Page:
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Kids Should Exercise To Do Better In School


New Delhi: To do better in school, kids should exercise their bodies as well as their brains, experts say.

Attention parents: If you’d like to see your kids do better in school, have them close their books, set down their pencils and go outside to play.

That’s the latest advice from an international group of experts who studied the value of exercise in school-age kids.

“Physical activity before, during and after school promotes scholastic performance in children and youth,” according to a new consensus statement published Monday in the British Journal of Sports Medicine.

It includes 21 separate statements on the four themes of:

fitness and health;
intellectual performance;
engagement, motivation and well-being; and
social inclusion.

It also spans structured and unstructured forms of physical activity for 6 to 18 year olds in school and during leisure time. The statement argues that:

Physical activity and cardio-respiratory fitness are good for children’s and young people’s brain development and function as well as their intellect.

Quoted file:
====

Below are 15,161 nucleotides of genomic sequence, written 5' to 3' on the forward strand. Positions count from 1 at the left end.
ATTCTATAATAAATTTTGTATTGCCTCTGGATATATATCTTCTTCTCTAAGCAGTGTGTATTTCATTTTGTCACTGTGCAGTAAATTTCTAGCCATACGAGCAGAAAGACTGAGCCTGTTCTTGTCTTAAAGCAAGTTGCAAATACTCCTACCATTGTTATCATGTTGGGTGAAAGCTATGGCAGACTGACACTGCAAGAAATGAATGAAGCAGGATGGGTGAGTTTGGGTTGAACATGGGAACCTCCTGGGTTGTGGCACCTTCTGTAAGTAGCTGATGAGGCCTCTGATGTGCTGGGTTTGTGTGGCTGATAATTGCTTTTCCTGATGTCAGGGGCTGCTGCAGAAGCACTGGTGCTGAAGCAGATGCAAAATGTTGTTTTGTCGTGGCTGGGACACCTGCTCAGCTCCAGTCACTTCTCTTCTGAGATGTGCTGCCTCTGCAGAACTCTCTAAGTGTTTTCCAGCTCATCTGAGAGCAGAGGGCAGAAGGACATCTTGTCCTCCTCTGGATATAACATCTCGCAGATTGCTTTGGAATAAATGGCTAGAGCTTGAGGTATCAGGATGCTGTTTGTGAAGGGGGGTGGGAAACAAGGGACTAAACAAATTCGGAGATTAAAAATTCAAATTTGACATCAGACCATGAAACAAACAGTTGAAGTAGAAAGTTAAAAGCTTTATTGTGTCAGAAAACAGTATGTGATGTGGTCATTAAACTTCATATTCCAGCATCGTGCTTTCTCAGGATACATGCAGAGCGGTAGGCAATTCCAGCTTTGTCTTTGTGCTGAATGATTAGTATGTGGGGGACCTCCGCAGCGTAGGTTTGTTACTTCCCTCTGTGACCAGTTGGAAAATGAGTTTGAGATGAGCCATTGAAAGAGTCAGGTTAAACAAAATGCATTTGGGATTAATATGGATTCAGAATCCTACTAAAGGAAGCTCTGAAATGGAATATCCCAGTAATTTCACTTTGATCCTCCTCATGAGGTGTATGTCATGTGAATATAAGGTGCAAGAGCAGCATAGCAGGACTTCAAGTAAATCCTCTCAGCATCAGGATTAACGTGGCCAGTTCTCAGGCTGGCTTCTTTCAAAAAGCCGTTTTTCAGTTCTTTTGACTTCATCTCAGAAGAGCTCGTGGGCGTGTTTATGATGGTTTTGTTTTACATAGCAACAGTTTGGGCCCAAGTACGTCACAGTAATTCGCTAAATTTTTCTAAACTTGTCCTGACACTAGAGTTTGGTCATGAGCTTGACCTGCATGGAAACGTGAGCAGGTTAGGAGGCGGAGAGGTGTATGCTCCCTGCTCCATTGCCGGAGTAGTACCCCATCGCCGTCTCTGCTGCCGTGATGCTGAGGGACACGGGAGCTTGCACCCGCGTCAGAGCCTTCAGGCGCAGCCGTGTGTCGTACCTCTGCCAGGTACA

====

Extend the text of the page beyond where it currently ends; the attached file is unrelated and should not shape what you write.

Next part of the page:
A session of physical activity before, during, and after school boosts academic prowess.
A single session of moderately energetic physical activity has immediate positive effects on brain function, intellect, and academic performance.
Mastery of basic movement boosts brain power and academic performance.
Time taken away from lessons in favor of physical activity does not come at the cost of getting good grades.

Though all of these activities take kids out of the classroom or away from their homework, they are still a good investment in academic achievement, the consensus statement says. Even a single break for moderate-intensity exercise can boost “brain function, cognition and scholastic performance,” according to the statement.

The benefits also extend to the psychological and social realm, the experts wrote. Exercise will clear their heads, help them make friends, and help them feel more confident around their peers as well as coaches and other adults.

Any kind of exercise is valuable, but goal-oriented activities provide extra benefits, the experts found. Among other things, they promote “life skills” and “core values” like respect and social responsibility, they wrote in the statement.

Not surprisingly, exercise – whether it comes in the form of a tennis lesson, soccer tournament, family hike or bike ride to school – also boosts physical health. Kids with good heart and lung function and strong muscles are less likely to develop chronic conditions like diabetes and coronary artery disease as adults, the experts noted.

All of these are reasons why schools and communities should make sure kids have access to playgrounds, parks and bike lanes, the statement says.

And if you’re worried that your son or daughter will lose precious minutes polishing up a book report or cramming for a final, you can relax.

“Time taken away from academic lessons in favour of physical activity has been shown to not come at the cost of scholastic performance,” the experts wrote.

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